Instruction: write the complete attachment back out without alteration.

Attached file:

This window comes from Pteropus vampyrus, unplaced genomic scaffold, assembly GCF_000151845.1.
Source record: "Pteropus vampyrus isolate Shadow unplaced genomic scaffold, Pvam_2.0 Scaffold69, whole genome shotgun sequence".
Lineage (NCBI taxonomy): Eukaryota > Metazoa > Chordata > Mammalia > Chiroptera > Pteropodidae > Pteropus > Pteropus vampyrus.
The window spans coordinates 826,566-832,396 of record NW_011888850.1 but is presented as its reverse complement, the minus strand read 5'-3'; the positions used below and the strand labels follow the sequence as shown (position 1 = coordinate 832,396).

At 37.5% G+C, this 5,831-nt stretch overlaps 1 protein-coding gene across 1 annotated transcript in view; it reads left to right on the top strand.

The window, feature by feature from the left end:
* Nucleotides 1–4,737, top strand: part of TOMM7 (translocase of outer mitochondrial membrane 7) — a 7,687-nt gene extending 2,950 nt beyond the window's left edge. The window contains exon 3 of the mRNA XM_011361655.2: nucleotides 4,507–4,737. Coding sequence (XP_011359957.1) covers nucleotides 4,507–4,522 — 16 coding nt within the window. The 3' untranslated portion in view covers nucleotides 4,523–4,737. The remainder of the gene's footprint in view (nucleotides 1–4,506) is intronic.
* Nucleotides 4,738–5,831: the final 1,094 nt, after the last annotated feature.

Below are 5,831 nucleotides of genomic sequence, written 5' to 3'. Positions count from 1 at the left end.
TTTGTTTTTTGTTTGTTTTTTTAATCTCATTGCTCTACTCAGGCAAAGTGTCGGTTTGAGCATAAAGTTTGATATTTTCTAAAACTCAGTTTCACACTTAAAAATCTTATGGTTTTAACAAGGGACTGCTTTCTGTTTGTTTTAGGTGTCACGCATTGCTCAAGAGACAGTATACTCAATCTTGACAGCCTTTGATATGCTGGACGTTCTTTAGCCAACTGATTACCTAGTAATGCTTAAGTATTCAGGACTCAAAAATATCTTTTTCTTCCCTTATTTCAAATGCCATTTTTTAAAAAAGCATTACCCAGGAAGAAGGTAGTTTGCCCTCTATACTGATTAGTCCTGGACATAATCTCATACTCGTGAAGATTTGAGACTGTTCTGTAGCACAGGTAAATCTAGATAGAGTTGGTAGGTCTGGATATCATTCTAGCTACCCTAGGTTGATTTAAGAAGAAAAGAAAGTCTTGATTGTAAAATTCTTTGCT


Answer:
This window comes from Pteropus vampyrus, unplaced genomic scaffold, assembly GCF_000151845.1.
Source record: "Pteropus vampyrus isolate Shadow unplaced genomic scaffold, Pvam_2.0 Scaffold69, whole genome shotgun sequence".
Lineage (NCBI taxonomy): Eukaryota > Metazoa > Chordata > Mammalia > Chiroptera > Pteropodidae > Pteropus > Pteropus vampyrus.
The window spans coordinates 826,566-832,396 of record NW_011888850.1 but is presented as its reverse complement, the minus strand read 5'-3'; the positions used below and the strand labels follow the sequence as shown (position 1 = coordinate 832,396).

At 37.5% G+C, this 5,831-nt stretch overlaps 1 protein-coding gene across 1 annotated transcript in view; it reads left to right on the top strand.

The window, feature by feature from the left end:
* Nucleotides 1–4,737, top strand: part of TOMM7 (translocase of outer mitochondrial membrane 7) — a 7,687-nt gene extending 2,950 nt beyond the window's left edge. The window contains exon 3 of the mRNA XM_011361655.2: nucleotides 4,507–4,737. Coding sequence (XP_011359957.1) covers nucleotides 4,507–4,522 — 16 coding nt within the window. The 3' untranslated portion in view covers nucleotides 4,523–4,737. The remainder of the gene's footprint in view (nucleotides 1–4,506) is intronic.
* Nucleotides 4,738–5,831: the final 1,094 nt, after the last annotated feature.

Below are 5,831 nucleotides of genomic sequence, written 5' to 3'. Positions count from 1 at the left end.
TTTGTTTTTTGTTTGTTTTTTTAATCTCATTGCTCTACTCAGGCAAAGTGTCGGTTTGAGCATAAAGTTTGATATTTTCTAAAACTCAGTTTCACACTTAAAAATCTTATGGTTTTAACAAGGGACTGCTTTCTGTTTGTTTTAGGTGTCACGCATTGCTCAAGAGACAGTATACTCAATCTTGACAGCCTTTGATATGCTGGACGTTCTTTAGCCAACTGATTACCTAGTAATGCTTAAGTATTCAGGACTCAAAAATATCTTTTTCTTCCCTTATTTCAAATGCCATTTTTTAAAAAAGCATTACCCAGGAAGAAGGTAGTTTGCCCTCTATACTGATTAGTCCTGGACATAATCTCATACTCGTGAAGATTTGAGACTGTTCTGTAGCACAGGTAAATCTAGATAGAGTTGGTAGGTCTGGATATCATTCTAGCTACCCTAGGTTGATTTAAGAAGAAAAGAAAGTCTTGATTGTAAAATTCTTTGCT